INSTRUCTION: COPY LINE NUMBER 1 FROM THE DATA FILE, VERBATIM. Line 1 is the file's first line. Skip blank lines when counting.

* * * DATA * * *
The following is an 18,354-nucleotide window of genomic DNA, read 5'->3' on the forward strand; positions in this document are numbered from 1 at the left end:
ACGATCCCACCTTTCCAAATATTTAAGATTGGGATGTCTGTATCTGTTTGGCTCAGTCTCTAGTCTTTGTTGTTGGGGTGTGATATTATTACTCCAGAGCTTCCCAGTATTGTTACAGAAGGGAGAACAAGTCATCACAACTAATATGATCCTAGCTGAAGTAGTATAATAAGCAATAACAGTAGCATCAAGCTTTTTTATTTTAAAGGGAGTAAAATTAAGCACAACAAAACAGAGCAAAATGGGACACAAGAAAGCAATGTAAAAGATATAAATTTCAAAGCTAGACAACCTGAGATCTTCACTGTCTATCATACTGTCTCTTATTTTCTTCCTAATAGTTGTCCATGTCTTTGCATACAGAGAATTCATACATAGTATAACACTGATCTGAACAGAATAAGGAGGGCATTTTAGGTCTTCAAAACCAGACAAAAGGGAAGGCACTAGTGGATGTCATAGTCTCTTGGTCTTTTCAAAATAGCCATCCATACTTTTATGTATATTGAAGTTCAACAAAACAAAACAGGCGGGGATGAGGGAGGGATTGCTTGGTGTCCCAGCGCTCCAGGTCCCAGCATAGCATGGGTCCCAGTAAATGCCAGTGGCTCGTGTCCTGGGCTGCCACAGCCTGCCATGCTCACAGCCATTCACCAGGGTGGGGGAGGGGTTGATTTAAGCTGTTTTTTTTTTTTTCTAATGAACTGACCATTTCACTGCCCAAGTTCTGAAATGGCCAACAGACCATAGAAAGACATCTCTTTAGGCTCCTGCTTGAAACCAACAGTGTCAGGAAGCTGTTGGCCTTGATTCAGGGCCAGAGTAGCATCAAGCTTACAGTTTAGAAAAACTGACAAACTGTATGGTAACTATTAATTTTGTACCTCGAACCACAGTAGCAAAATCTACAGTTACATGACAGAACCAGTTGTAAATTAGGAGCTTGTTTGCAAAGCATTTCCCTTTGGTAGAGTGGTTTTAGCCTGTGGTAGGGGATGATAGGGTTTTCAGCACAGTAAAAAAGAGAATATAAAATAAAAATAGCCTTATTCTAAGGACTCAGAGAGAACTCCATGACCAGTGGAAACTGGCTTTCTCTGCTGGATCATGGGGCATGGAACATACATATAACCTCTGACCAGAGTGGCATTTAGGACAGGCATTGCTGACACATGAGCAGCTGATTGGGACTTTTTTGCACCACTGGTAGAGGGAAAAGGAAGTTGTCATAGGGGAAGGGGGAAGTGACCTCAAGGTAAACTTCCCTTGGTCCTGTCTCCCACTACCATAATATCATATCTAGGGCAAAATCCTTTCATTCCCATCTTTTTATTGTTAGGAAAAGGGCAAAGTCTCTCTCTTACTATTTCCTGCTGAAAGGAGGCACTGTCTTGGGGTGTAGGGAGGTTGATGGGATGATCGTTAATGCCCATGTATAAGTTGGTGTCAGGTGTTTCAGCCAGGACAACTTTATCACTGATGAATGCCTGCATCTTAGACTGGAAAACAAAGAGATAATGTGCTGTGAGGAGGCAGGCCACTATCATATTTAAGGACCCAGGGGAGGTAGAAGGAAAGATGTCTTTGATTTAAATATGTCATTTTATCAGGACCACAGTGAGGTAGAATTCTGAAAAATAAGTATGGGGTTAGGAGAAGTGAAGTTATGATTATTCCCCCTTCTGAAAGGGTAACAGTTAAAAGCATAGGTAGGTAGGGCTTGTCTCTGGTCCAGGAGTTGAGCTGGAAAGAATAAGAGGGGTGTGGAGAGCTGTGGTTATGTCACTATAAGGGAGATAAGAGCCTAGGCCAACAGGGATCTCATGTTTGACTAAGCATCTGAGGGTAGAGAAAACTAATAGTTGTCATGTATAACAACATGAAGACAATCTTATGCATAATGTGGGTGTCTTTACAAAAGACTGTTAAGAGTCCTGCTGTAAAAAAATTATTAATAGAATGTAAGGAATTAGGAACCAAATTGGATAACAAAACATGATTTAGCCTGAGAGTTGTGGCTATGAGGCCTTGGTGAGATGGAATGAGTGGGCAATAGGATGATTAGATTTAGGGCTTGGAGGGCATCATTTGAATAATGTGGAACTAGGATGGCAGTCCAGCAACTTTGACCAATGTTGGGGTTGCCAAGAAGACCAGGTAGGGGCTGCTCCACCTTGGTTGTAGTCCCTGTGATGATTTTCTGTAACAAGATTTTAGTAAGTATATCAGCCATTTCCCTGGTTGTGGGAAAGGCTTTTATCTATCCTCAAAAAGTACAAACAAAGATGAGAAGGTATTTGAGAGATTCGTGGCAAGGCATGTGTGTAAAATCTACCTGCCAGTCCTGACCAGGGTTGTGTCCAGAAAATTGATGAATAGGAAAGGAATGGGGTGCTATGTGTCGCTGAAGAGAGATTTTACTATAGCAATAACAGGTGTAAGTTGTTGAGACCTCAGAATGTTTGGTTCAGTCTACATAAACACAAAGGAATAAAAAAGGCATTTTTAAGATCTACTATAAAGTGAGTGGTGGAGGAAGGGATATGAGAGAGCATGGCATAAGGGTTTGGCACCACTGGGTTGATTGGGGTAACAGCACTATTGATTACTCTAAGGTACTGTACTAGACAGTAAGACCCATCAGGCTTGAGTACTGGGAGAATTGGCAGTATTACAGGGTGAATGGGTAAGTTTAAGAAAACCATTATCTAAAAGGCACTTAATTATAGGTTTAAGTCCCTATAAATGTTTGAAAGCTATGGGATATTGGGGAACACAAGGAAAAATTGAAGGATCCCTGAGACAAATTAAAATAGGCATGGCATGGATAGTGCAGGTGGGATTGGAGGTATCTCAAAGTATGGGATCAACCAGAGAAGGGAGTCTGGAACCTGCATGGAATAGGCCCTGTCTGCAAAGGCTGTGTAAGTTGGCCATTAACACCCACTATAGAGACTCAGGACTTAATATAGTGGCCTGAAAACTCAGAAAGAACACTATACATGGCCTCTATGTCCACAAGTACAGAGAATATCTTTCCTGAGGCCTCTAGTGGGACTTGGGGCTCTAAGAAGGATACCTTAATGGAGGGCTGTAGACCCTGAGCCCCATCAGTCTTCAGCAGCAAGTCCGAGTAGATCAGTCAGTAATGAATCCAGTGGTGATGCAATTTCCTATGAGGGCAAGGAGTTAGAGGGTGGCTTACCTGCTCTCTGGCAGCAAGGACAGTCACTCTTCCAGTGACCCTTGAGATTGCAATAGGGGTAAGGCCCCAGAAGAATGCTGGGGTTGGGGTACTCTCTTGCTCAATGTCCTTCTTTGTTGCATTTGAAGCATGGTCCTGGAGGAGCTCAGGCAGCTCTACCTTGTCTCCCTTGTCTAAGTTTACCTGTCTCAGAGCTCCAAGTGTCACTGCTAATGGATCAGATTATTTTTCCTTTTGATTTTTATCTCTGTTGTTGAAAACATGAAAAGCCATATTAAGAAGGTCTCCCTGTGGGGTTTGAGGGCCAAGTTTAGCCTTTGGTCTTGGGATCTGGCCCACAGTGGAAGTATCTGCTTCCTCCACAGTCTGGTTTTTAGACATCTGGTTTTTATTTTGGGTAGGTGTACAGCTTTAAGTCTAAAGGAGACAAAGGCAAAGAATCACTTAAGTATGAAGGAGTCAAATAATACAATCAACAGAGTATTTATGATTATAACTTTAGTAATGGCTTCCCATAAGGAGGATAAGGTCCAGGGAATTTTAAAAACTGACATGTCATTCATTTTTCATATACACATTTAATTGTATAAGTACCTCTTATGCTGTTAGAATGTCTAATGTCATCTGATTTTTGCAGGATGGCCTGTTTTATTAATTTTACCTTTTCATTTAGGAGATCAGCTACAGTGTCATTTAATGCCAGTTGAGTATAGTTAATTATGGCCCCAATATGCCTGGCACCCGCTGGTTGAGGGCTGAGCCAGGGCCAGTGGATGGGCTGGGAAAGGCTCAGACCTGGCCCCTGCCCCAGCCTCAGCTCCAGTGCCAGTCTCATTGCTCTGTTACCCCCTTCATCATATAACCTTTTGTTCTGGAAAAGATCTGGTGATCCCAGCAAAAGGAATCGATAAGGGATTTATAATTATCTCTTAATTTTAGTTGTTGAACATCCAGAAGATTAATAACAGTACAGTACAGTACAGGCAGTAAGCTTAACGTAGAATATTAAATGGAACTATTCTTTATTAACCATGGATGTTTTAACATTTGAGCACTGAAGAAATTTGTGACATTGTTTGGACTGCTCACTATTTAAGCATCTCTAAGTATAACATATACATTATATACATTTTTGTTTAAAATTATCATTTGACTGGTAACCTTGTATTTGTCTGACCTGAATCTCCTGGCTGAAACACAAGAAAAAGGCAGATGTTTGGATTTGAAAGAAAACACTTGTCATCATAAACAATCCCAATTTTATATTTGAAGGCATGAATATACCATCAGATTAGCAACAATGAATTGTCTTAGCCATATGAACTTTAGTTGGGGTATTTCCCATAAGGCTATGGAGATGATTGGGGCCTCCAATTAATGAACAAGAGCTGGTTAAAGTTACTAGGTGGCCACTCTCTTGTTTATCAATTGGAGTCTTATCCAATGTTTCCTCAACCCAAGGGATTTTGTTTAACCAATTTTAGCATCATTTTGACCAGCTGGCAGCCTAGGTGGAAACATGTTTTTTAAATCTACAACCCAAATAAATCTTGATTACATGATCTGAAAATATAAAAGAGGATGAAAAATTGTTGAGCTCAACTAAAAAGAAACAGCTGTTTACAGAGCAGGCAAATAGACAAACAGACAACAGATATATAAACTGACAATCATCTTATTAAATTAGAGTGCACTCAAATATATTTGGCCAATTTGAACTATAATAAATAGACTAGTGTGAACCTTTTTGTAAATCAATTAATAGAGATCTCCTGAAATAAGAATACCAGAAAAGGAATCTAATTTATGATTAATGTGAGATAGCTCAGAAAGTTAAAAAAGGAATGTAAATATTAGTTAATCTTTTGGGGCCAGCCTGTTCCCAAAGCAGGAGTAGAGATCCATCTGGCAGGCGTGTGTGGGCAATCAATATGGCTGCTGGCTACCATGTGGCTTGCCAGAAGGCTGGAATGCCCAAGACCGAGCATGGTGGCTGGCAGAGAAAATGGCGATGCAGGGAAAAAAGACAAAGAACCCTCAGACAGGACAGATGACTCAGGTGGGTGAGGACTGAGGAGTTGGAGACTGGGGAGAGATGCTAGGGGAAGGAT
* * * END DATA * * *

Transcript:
The following is an 18,354-nucleotide window of genomic DNA, read 5'->3' on the forward strand; positions in this document are numbered from 1 at the left end: